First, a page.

Sarikei, a bustling town of pineapples and swiftlet

By Patricia Hului
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The iconic Sarikei pineapple.

Sarikei, a bustling riverside town with the mighty Rajang River flowing along it, is called the ‘Fruit Basket of Sarawak’ with good reason.

Its iconic pineapples are a source of pride for the town as their crunchiness and sweetness are unlike other pineapple species.

The town does not only produce its famed pineapple but also other fruit such as green oranges, bananas, mangoes, corn and watermelons.

Being a vital agricultural centre, a visit to Sarikei would be incomplete without a trip to the market, which is why the Borneo Post Adventure Team 6 (BAT6) had a look around.

The market works as the main trading centre for local farmers to sell their produce such as kangkung, spinach, pumpkins and chilli.

Besides fruit and vegetables, there were stalls selling fruit saplings, potted plants and clothes as well, making the market a one-stop centre for local traders.


The locals’ one-stop centre for grocery shopping.

Driving around the town of Sarikei, we realised that the town centre was just as vibrant as the marketplace.

It is easy to find fast food outlets such as Sugar Bun, KFC, Pizza Hut and even Pezzo.

When there are so many traditional Foochow dishes such as kampua, mee sua and kompia available around Sarikei, however, most foodies would not take a second glance at the fast food outlets.

For those visiting Sarikei for the first time, do not be surprised that there is no such thing as ‘small’ when you order a hot drink like tea or coffee at the coffeeshop because they only serve one size of beverage – big.

A hot drink at the coffeeshop furthermore, will only cost RM1.

The town is definitely a fast growing one as it has opened its doors to international retail outlets such as ShareTea, Guardian, Watsons Personal Care Stores, The Body Shop, Blackball-Original Taiwanese Tea and Dessert.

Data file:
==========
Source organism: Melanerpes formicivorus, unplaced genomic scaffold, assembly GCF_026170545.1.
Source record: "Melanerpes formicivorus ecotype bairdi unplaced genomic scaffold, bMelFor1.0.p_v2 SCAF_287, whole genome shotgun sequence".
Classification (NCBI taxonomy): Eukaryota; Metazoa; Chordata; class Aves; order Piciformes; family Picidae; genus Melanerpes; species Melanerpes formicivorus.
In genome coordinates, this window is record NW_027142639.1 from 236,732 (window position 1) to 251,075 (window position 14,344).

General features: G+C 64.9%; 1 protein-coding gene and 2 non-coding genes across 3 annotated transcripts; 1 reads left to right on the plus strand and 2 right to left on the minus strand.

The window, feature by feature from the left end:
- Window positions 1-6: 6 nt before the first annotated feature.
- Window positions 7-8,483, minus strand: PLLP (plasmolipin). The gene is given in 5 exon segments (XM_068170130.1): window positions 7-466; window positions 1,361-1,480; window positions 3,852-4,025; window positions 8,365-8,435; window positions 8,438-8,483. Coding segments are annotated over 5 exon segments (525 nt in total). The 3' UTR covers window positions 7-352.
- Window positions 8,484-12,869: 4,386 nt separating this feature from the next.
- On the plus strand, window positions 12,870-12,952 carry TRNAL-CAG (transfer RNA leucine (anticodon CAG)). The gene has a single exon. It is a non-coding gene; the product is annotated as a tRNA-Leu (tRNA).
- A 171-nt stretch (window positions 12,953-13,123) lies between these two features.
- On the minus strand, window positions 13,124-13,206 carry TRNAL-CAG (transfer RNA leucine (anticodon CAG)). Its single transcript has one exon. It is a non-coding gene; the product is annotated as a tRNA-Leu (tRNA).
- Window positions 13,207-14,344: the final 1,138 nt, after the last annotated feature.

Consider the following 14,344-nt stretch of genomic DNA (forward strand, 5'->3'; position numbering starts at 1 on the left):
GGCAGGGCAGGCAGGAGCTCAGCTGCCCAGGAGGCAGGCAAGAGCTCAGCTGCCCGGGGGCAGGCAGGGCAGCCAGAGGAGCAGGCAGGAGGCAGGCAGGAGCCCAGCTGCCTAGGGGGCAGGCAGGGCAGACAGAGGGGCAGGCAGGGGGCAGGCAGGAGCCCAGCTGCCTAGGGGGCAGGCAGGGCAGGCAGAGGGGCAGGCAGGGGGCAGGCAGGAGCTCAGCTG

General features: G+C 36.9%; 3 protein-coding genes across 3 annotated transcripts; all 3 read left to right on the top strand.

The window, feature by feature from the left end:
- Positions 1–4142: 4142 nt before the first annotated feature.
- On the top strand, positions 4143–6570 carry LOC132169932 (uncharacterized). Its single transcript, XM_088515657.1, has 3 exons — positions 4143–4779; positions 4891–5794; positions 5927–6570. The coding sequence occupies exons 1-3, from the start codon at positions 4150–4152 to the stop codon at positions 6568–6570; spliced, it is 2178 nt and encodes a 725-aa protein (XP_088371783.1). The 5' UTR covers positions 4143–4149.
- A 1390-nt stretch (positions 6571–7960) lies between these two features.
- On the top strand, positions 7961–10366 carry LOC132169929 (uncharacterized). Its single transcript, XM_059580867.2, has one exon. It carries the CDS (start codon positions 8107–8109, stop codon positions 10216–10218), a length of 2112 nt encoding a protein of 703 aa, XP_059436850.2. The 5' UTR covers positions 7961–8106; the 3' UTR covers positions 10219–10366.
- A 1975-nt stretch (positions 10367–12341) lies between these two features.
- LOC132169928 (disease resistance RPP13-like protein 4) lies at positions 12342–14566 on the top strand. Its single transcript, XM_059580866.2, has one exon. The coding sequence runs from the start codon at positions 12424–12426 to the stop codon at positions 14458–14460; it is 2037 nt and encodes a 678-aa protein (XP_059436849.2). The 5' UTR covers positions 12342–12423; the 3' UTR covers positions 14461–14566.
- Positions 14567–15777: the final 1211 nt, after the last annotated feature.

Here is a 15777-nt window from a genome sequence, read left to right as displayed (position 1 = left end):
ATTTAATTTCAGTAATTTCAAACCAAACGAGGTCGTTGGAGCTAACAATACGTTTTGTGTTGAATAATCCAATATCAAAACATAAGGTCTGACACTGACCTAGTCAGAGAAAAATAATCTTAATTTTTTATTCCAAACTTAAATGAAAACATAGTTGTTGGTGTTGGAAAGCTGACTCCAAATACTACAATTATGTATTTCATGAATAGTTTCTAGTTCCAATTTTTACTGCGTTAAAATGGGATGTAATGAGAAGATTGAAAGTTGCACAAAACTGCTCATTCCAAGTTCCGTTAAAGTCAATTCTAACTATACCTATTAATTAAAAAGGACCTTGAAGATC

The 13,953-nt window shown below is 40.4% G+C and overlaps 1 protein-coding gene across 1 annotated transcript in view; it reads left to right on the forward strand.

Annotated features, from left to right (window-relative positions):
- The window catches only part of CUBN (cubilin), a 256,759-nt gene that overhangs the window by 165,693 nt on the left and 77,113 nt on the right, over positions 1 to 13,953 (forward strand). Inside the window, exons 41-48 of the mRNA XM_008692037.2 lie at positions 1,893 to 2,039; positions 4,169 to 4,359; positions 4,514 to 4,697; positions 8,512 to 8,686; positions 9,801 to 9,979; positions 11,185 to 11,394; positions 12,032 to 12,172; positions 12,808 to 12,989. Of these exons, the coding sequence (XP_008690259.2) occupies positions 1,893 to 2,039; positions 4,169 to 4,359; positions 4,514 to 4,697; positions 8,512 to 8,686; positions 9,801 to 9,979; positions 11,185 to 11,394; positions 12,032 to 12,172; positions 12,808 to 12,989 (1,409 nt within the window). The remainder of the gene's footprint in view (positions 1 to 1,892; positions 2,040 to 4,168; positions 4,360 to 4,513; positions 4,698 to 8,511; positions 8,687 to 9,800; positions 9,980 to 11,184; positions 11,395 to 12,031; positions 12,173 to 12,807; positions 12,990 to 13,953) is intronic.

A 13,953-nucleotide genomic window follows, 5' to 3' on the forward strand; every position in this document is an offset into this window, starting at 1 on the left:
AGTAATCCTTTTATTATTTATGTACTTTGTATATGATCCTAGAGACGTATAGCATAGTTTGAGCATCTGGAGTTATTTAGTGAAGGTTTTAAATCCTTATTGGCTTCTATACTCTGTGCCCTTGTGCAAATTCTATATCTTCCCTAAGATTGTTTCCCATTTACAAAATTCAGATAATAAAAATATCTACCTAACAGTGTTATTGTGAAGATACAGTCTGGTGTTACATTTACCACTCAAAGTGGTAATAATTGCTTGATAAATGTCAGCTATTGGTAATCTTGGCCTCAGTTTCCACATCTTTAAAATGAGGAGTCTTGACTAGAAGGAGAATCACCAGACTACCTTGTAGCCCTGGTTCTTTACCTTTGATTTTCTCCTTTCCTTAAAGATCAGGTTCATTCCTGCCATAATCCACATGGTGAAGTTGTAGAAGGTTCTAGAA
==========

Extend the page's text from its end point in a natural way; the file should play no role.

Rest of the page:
For some tranquility to go with your tea, there’s a row of bodhi trees at the town centre. Easily distinguished by its heart-shaped leaves, Buddha was said to have attained enlightenment under a bodhi tree.


A row of Bodhi trees lined up along the street of Sarikei.

As we were leaving Sarikei town centre for Pakan, we passed a few swiftlet birdhouses along the way.


They were easy to spot as the buildings were without any windows except for tiny holes.

These were where bird nests were harvested and processed.


Some of the peppers gardens located along the Pakan road.


Oil palm fruit bunches.

Patches of oil palm trees and pepper vines lined the road to Pakan from the Sri Aman-Sibu road.

When we reached Pakan town about an hour later, we found out the town centre was made up five blocks of shophouses.

But what impressed us the most was the road connectivity in the area.


The roads in Pakan: well connected and tarred.

Although there were no proper signs in some areas, we took a long shot and just drove along the main road.

Later, we realised that Pakan town was located in the middle, as if on one huge roundabout and that there was a proper tarred road circling the area.

We went back to the pineapple town and spent another night in Sarikei.

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